Countries with hooliganism problems face being thrown out of international tournaments if the issue is not addressed, UEFA President Aleksander Čeferin has warned.
The Slovenian singled out nations such as Serbia, which has a history of violence since the break-up of Yugoslavia in the early 1990s, as among those who are at risk of being sanctioned as a result of the actions of their supporters.
Čeferin said culprits should be banned from entering stadiums - a potential solution also raised by Russian officials amid concerns of hooliganism at next year's World Cup.
"If they are not stopped, a disaster could happen and Serbia would be in serious danger of getting expelled from a competition," said Čeferin.
"That would be a disaster for Serbia.
"Education is helpful but repression is required too.
"UEFA has made it clear to governments in countries where this problem persists that Football Associations alone cannot solve it.
"The state authorities must act in collusion with football bodies to vanquish hooliganism."
Crowd trouble, including violence and racism, has long been associated with Serbian football.
Brazilian midfielder Everton Luiz, who plays for Partizan Belgrade, left the pitch in tears after persistent racist chants were directed at him during his side's win over Rad in February.
Earlier this month, two Russian supporters were stabbed after a friendly match between Red Star Belgrade and Spartak Moscow.
However, Serbia's World Cup qualification campaign, where they currently top Group D, has largely been free of trouble and incident.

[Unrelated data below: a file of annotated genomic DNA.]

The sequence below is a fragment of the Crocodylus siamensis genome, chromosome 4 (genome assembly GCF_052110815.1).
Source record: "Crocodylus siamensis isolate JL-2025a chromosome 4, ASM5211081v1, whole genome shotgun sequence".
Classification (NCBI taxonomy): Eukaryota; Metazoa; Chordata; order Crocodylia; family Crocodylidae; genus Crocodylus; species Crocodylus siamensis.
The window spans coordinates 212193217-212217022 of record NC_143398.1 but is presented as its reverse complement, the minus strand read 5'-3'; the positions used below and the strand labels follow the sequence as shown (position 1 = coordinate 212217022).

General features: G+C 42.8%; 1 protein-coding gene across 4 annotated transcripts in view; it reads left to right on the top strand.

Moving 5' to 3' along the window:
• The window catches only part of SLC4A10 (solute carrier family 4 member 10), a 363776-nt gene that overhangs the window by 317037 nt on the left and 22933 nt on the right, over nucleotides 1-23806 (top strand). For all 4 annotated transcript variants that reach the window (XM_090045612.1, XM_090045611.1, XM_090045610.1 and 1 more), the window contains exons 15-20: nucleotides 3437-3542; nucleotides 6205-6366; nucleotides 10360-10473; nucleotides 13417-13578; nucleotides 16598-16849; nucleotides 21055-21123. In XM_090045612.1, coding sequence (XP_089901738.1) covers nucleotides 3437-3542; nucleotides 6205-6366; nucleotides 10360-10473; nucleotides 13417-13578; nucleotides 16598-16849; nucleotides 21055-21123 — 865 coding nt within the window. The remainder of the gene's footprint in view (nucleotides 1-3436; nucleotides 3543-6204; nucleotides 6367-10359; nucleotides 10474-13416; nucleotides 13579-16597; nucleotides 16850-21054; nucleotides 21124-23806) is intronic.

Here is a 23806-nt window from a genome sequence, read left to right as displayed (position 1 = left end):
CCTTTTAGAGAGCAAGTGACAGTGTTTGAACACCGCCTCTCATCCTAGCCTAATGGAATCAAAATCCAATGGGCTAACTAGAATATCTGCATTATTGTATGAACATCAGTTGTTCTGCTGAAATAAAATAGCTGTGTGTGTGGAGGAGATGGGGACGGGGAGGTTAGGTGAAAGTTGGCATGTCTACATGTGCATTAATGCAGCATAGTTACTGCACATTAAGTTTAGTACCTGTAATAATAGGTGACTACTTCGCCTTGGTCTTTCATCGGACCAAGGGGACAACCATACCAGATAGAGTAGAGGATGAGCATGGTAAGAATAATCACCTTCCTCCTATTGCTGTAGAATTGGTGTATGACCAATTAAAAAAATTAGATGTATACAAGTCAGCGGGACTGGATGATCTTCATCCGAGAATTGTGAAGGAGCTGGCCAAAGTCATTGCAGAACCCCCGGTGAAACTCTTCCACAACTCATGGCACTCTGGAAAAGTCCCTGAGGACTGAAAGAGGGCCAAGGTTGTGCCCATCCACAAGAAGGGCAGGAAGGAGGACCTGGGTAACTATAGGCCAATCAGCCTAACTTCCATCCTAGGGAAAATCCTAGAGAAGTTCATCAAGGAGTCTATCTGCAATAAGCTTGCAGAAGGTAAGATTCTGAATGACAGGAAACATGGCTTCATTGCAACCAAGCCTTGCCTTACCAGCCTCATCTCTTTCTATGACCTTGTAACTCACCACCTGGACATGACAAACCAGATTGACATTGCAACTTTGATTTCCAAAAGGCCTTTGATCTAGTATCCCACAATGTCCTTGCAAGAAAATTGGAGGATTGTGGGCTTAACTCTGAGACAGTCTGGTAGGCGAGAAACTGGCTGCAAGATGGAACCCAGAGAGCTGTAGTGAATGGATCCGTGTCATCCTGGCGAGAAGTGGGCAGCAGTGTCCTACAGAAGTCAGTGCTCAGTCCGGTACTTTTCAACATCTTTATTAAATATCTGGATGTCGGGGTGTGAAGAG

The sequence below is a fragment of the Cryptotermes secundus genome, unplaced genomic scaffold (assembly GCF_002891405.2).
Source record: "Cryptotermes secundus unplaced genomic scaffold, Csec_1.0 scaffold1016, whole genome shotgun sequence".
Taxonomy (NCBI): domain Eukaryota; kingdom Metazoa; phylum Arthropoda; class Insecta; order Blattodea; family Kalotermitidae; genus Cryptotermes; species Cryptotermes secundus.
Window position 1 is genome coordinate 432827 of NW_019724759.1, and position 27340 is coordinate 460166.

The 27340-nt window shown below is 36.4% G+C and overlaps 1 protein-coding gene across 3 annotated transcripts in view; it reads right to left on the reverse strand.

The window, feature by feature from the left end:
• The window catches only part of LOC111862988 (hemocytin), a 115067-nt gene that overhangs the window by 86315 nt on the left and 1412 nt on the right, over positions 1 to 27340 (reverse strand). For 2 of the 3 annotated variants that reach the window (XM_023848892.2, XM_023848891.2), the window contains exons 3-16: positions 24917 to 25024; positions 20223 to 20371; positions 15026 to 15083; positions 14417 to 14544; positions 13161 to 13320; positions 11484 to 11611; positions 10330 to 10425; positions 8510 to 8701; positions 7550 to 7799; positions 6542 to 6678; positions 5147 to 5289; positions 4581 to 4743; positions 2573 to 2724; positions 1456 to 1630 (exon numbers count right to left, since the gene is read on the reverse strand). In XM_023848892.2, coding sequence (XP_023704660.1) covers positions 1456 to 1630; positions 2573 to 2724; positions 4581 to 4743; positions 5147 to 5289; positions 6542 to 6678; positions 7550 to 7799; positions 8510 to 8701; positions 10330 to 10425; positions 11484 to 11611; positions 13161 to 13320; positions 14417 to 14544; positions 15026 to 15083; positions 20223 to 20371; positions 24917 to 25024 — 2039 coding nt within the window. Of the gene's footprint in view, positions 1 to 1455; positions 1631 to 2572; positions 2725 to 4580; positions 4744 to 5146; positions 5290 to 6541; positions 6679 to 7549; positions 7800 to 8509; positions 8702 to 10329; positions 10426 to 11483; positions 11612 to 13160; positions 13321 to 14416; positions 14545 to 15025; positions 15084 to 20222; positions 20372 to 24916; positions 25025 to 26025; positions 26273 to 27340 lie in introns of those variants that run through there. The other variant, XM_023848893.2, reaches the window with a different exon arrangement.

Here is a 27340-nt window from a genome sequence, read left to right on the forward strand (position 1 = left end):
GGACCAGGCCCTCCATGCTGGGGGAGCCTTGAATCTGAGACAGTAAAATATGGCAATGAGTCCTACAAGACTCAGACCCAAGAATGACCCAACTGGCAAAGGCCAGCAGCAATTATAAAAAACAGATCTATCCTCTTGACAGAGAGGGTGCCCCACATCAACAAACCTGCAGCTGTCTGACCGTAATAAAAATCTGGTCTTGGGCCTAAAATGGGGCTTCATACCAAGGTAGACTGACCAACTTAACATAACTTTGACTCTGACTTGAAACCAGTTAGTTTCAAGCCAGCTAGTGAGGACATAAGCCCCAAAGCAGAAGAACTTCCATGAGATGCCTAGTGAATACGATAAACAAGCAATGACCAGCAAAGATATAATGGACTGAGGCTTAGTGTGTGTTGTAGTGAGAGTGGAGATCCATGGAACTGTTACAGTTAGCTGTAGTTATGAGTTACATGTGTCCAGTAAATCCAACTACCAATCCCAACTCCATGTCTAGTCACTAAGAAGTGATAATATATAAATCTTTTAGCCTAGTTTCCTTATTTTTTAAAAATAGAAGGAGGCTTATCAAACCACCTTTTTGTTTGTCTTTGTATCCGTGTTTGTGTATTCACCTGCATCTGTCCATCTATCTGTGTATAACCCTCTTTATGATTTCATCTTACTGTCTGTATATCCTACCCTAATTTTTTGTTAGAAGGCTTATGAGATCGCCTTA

Čeferin made the comments during a press conference at the Serbian FA's headquarters.
The 49-year-old also called on the European nations to show they deserve the 16 places they have been given at the expanded World Cup in 2026.
FIFA this week revealed their proposed allocation of slots at the tournament to each Confederation.
The Oceania Football Confederation will receive an automatic slot, with the winners of their qualification event currently having to play-off against a side from another region in order to secure a World Cup place.
The Asian Football Confederation will receive eight berths, one less than they were originally anticipating, with the Confederation of African Football given nine, also a place lower than they had hoped for.
The Confederation of North, Central American and Caribbean Association Football and the South American Football Confederation ere each given six places.
"All confederations supported the motion to expand the World Cup to 48 teams and that being the case, it was in UEFA’s best interest to go along rather than to create dissent," Ceferin said.
"UEFA will still be represented by easily the largest number of nations and is the only confederation that will have a team in each group at the 2026 World Cup finals.
"I think it will be a very interesting tournament. We keep saying that Europe is the hotbed of world football’s quality and if that is true, all 16 teams from Europe should qualify for the knockout stage."